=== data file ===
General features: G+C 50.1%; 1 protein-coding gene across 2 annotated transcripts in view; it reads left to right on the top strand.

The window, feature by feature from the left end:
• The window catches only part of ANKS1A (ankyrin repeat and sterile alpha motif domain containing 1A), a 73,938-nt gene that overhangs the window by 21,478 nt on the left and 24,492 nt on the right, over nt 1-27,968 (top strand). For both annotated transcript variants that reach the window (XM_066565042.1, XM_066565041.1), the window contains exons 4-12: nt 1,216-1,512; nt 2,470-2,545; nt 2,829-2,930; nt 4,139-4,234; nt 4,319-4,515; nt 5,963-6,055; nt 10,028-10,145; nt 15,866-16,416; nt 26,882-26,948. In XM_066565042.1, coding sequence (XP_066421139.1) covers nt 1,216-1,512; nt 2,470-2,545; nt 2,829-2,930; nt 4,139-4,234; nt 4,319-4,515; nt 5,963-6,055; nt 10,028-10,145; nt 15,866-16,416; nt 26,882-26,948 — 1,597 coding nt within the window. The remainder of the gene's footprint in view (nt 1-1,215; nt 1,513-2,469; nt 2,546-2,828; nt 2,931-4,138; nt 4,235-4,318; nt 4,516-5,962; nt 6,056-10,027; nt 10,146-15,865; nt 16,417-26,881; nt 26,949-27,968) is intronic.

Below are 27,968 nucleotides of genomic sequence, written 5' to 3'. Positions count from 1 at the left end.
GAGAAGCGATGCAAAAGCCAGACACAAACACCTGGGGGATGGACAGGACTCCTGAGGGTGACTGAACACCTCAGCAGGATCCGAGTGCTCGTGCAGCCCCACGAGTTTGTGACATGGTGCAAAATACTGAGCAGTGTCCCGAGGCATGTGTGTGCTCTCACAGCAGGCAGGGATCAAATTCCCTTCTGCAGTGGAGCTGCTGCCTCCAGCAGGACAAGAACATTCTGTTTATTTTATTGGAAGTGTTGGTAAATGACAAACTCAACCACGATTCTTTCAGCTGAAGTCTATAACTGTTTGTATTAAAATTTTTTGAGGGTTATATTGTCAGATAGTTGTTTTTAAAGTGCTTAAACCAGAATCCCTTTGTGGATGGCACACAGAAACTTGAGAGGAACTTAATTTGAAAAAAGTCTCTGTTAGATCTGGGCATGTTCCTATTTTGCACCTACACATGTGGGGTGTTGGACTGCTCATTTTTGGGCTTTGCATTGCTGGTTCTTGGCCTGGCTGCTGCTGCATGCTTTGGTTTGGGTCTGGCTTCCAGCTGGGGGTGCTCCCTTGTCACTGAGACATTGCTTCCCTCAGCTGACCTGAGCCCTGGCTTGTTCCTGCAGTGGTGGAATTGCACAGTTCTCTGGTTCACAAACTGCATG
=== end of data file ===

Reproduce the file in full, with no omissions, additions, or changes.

General features: G+C 50.1%; 1 protein-coding gene across 2 annotated transcripts in view; it reads left to right on the top strand.

The window, feature by feature from the left end:
• The window catches only part of ANKS1A (ankyrin repeat and sterile alpha motif domain containing 1A), a 73,938-nt gene that overhangs the window by 21,478 nt on the left and 24,492 nt on the right, over nt 1-27,968 (top strand). For both annotated transcript variants that reach the window (XM_066565042.1, XM_066565041.1), the window contains exons 4-12: nt 1,216-1,512; nt 2,470-2,545; nt 2,829-2,930; nt 4,139-4,234; nt 4,319-4,515; nt 5,963-6,055; nt 10,028-10,145; nt 15,866-16,416; nt 26,882-26,948. In XM_066565042.1, coding sequence (XP_066421139.1) covers nt 1,216-1,512; nt 2,470-2,545; nt 2,829-2,930; nt 4,139-4,234; nt 4,319-4,515; nt 5,963-6,055; nt 10,028-10,145; nt 15,866-16,416; nt 26,882-26,948 — 1,597 coding nt within the window. The remainder of the gene's footprint in view (nt 1-1,215; nt 1,513-2,469; nt 2,546-2,828; nt 2,931-4,138; nt 4,235-4,318; nt 4,516-5,962; nt 6,056-10,027; nt 10,146-15,865; nt 16,417-26,881; nt 26,949-27,968) is intronic.

Below are 27,968 nucleotides of genomic sequence, written 5' to 3'. Positions count from 1 at the left end.
GAGAAGCGATGCAAAAGCCAGACACAAACACCTGGGGGATGGACAGGACTCCTGAGGGTGACTGAACACCTCAGCAGGATCCGAGTGCTCGTGCAGCCCCACGAGTTTGTGACATGGTGCAAAATACTGAGCAGTGTCCCGAGGCATGTGTGTGCTCTCACAGCAGGCAGGGATCAAATTCCCTTCTGCAGTGGAGCTGCTGCCTCCAGCAGGACAAGAACATTCTGTTTATTTTATTGGAAGTGTTGGTAAATGACAAACTCAACCACGATTCTTTCAGCTGAAGTCTATAACTGTTTGTATTAAAATTTTTTGAGGGTTATATTGTCAGATAGTTGTTTTTAAAGTGCTTAAACCAGAATCCCTTTGTGGATGGCACACAGAAACTTGAGAGGAACTTAATTTGAAAAAAGTCTCTGTTAGATCTGGGCATGTTCCTATTTTGCACCTACACATGTGGGGTGTTGGACTGCTCATTTTTGGGCTTTGCATTGCTGGTTCTTGGCCTGGCTGCTGCTGCATGCTTTGGTTTGGGTCTGGCTTCCAGCTGGGGGTGCTCCCTTGTCACTGAGACATTGCTTCCCTCAGCTGACCTGAGCCCTGGCTTGTTCCTGCAGTGGTGGAATTGCACAGTTCTCTGGTTCACAAACTGCATG